Tinderbox Forum

Time line with minutes without dates

I can generate a time line based on date.

I would like to generate a timeline based on minutes and not on dates.
I generated a user tag called time.

I can then add a specified time per note.
Then I would like to generate a timeline for the notes connected via arrows on the map as a time line.

Is there a way to do it?

Timelines normally plot $StartDate (and optionally $EndDate). Either/both of these can be substituted for other attributes, but they can only be of the Date data type.

Date attributes can be set to particular minute. However I’m not sure if the timeline view was designed to work at the granularity. Simple to try though - if you can’t set a narrow enough time spread you may be unable to use the view in the way you desire.

In this experiment, I’ve set the timeline range to 1 hour:

Note that you can’t zoom in any further.

Plus, you can’t use a custom timeline. In other words you must use the normal calendar for the 'number line. So, no fantasy calendars, ad-hoc number sequences, etc.

But by all means email support with a feature request, making sure to explain clearly what new features you need.

Thanks a lot for the fast reply and the example. I will think about how to best formulate a feature request, I am most likely trying to do a task, Tinderbox is not made for.

Basically, when one looks at a procedure and you know all the steps, you can nicely show them in Tinderbox. I like this part.

The part that can not be easily done in Tinderbox:
Then when one want to optimise the procedures based on time, you would like to know how long each step takes and what the total time looks like.
In the next step one would like to try out to modify individual steps, reduce the time and then see the total time again.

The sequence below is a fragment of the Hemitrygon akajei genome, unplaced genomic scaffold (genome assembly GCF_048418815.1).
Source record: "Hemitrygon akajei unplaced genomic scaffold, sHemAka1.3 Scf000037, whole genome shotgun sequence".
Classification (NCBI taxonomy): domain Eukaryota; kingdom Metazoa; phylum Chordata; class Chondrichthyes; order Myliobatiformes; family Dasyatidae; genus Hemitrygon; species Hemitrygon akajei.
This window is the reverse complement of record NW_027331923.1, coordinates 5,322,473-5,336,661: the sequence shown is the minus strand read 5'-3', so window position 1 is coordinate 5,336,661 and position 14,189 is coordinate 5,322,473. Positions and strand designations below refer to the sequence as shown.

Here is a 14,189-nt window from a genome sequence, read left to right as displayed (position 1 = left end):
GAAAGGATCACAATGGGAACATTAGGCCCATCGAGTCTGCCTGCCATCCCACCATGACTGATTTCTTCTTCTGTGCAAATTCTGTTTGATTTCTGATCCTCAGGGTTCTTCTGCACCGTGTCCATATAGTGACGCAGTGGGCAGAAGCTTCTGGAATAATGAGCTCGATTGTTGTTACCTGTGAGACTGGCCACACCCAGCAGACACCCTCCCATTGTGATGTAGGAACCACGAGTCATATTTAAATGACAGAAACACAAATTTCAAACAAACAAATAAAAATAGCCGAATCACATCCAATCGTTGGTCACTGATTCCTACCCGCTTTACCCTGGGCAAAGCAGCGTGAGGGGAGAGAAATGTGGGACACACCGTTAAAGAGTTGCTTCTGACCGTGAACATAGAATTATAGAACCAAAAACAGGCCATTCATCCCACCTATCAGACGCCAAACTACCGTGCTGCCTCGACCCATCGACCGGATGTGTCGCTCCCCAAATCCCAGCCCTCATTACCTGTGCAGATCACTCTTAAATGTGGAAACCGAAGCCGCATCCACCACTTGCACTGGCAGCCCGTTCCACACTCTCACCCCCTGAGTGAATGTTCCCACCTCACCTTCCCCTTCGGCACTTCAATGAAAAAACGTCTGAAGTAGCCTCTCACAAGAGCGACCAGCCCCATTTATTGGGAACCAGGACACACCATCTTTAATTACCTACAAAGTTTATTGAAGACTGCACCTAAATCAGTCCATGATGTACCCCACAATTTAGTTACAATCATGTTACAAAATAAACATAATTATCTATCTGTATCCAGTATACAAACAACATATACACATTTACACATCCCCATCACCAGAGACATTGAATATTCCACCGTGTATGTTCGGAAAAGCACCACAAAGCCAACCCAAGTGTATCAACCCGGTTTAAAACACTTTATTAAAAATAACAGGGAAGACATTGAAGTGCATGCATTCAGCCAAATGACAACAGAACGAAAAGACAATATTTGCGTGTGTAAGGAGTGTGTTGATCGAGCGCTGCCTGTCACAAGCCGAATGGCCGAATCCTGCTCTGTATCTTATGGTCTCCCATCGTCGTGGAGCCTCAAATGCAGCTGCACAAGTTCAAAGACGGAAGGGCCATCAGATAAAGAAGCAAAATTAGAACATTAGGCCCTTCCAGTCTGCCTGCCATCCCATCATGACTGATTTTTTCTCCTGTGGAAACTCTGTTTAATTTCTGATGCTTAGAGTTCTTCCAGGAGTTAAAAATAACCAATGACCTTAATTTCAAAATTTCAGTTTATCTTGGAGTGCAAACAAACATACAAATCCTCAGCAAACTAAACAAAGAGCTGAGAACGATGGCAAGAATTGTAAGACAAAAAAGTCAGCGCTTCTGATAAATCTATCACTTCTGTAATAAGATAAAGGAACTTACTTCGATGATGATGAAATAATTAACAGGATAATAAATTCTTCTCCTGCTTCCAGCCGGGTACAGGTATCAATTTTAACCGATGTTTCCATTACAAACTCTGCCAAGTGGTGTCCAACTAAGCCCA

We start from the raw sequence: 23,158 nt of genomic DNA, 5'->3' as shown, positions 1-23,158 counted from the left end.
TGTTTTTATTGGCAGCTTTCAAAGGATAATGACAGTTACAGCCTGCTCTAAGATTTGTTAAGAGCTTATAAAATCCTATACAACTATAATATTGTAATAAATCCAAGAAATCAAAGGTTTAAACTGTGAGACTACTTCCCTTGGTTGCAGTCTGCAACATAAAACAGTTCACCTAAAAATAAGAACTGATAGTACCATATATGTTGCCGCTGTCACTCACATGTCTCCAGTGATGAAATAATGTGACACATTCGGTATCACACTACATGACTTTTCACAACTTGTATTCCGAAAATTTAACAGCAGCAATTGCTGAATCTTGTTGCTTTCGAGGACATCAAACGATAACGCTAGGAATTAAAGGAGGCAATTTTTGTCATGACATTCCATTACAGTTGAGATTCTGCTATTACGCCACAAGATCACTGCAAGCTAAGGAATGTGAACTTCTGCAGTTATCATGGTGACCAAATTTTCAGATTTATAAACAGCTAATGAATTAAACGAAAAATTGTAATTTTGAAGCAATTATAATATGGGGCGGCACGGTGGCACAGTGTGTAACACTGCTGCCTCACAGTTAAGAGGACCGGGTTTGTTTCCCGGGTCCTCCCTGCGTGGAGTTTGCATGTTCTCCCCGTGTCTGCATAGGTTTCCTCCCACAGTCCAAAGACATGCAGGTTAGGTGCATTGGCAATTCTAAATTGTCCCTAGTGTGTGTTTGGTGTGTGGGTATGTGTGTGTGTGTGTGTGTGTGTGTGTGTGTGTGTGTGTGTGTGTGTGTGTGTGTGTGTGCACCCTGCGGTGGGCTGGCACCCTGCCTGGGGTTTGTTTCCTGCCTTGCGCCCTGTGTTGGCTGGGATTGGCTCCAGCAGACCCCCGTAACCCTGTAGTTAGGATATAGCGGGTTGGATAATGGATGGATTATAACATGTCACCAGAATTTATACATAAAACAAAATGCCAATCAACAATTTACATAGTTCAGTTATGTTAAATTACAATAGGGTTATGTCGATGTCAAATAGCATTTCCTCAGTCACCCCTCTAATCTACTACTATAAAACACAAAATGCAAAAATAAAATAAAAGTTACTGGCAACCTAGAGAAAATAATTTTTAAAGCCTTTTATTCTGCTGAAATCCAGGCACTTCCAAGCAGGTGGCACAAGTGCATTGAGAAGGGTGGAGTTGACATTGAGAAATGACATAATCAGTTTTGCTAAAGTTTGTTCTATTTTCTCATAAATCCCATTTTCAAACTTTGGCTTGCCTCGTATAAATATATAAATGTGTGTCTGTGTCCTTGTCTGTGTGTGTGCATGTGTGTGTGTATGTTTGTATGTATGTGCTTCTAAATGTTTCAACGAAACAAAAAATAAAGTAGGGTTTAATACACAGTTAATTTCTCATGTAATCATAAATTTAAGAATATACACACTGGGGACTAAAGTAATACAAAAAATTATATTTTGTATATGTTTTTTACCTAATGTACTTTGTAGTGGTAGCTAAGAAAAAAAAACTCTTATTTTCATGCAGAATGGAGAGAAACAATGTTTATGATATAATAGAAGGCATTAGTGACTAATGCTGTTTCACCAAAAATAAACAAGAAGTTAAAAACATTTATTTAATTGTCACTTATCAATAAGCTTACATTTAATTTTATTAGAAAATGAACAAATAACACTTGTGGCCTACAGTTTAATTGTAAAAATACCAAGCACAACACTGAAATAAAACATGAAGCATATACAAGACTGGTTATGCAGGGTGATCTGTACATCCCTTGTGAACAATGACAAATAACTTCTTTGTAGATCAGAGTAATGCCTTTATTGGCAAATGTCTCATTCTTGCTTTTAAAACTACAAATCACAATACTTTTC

If this procedure is a step of a complex procedure consisting of the same procedure over and over again, then one would like to see the overall impact.

In case nobody needs this within Tinderbox, then there is no point in implementing it.

Thanks. I think you could probably do this a slightly different way in Map view. If the $Width of each note was a (ratio of its) duration, you could use action code to set each note’s $Xpos to the preceding task’s $Pos plus its $Width. The bar as a whole gives toy the overall duration of the process. Or you could still set $Width to duration but arranged with the items left-aligned in a vertical line giving a horizontal bar chart to make the long processes stand out. You could use different colour for different bands of duration or use a factor like opacity altered by each note’s duration. None of these is a timeline but the do offer the promise of a rich visual display.

will try it and let you know.

1 Like


It can work, indeed. The problem is, as soon as I move the box, the values change. Most likely I can protect the values. Also it looks like a lot of calculations to do. Thanks for the suggestions.

What values, you don’t describe that.

Also, I think I see a composite being formed which I don’t think helps. See how to suppress composite auto-formation.

If the above is too much calculation effort, why not consider using a Gantt chart planner - albeit outside Tinderbox - as that is effectively what we’re tinkering at here.

I’m not suggesting the idea outlined above is a two-minute task to build out. But experimentation helps understand the problem at hand. For instance , from the screen grab, I can see my ida might perhaps better be done stepped downwards, like Gantt chart. Doing so lessens the change of one note being moved to a position heavily overlapping and before the latter is moved the first’s position is interpreted as an intend to nest the notes. And so on…

Suppose you have a complex set of performances in a science museum or theme park that repeats on an hourly cycle. You want to plan stuff so there’s a good mix of things across the hour — you don’t want everything to happen only at the start! And you also want to mix activities in space, so you don’t have noisy things happening simultaneously at adjacent places. Here’s what I sketched out over ten minutes or so: